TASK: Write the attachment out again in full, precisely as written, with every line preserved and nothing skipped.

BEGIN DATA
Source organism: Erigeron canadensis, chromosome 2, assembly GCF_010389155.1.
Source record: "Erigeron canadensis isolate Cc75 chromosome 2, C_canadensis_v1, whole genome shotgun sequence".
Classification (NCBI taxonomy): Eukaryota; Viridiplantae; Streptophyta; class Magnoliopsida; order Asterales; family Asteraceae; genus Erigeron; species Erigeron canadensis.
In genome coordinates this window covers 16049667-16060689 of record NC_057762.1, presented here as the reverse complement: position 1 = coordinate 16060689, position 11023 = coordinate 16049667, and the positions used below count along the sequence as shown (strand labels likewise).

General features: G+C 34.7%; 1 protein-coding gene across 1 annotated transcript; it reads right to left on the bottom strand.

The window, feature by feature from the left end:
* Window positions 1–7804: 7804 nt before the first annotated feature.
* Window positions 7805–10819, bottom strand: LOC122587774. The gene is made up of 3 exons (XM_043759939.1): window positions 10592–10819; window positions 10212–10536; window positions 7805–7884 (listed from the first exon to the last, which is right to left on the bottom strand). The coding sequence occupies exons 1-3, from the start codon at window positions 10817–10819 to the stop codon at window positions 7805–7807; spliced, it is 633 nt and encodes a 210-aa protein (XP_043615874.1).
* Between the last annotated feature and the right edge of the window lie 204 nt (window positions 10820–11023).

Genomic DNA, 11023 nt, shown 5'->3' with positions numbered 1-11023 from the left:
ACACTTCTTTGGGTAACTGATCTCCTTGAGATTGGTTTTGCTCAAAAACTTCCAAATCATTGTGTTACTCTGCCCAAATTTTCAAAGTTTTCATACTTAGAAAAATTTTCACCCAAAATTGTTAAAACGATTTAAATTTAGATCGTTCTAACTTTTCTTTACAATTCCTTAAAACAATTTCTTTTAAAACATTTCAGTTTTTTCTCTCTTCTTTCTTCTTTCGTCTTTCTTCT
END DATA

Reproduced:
Source organism: Erigeron canadensis, chromosome 2, assembly GCF_010389155.1.
Source record: "Erigeron canadensis isolate Cc75 chromosome 2, C_canadensis_v1, whole genome shotgun sequence".
Classification (NCBI taxonomy): Eukaryota; Viridiplantae; Streptophyta; class Magnoliopsida; order Asterales; family Asteraceae; genus Erigeron; species Erigeron canadensis.
In genome coordinates this window covers 16049667-16060689 of record NC_057762.1, presented here as the reverse complement: position 1 = coordinate 16060689, position 11023 = coordinate 16049667, and the positions used below count along the sequence as shown (strand labels likewise).

General features: G+C 34.7%; 1 protein-coding gene across 1 annotated transcript; it reads right to left on the bottom strand.

The window, feature by feature from the left end:
* Window positions 1–7804: 7804 nt before the first annotated feature.
* Window positions 7805–10819, bottom strand: LOC122587774. The gene is made up of 3 exons (XM_043759939.1): window positions 10592–10819; window positions 10212–10536; window positions 7805–7884 (listed from the first exon to the last, which is right to left on the bottom strand). The coding sequence occupies exons 1-3, from the start codon at window positions 10817–10819 to the stop codon at window positions 7805–7807; spliced, it is 633 nt and encodes a 210-aa protein (XP_043615874.1).
* Between the last annotated feature and the right edge of the window lie 204 nt (window positions 10820–11023).

Genomic DNA, 11023 nt, shown 5'->3' with positions numbered 1-11023 from the left:
ACACTTCTTTGGGTAACTGATCTCCTTGAGATTGGTTTTGCTCAAAAACTTCCAAATCATTGTGTTACTCTGCCCAAATTTTCAAAGTTTTCATACTTAGAAAAATTTTCACCCAAAATTGTTAAAACGATTTAAATTTAGATCGTTCTAACTTTTCTTTACAATTCCTTAAAACAATTTCTTTTAAAACATTTCAGTTTTTTCTCTCTTCTTTCTTCTTTCGTCTTTCTTCT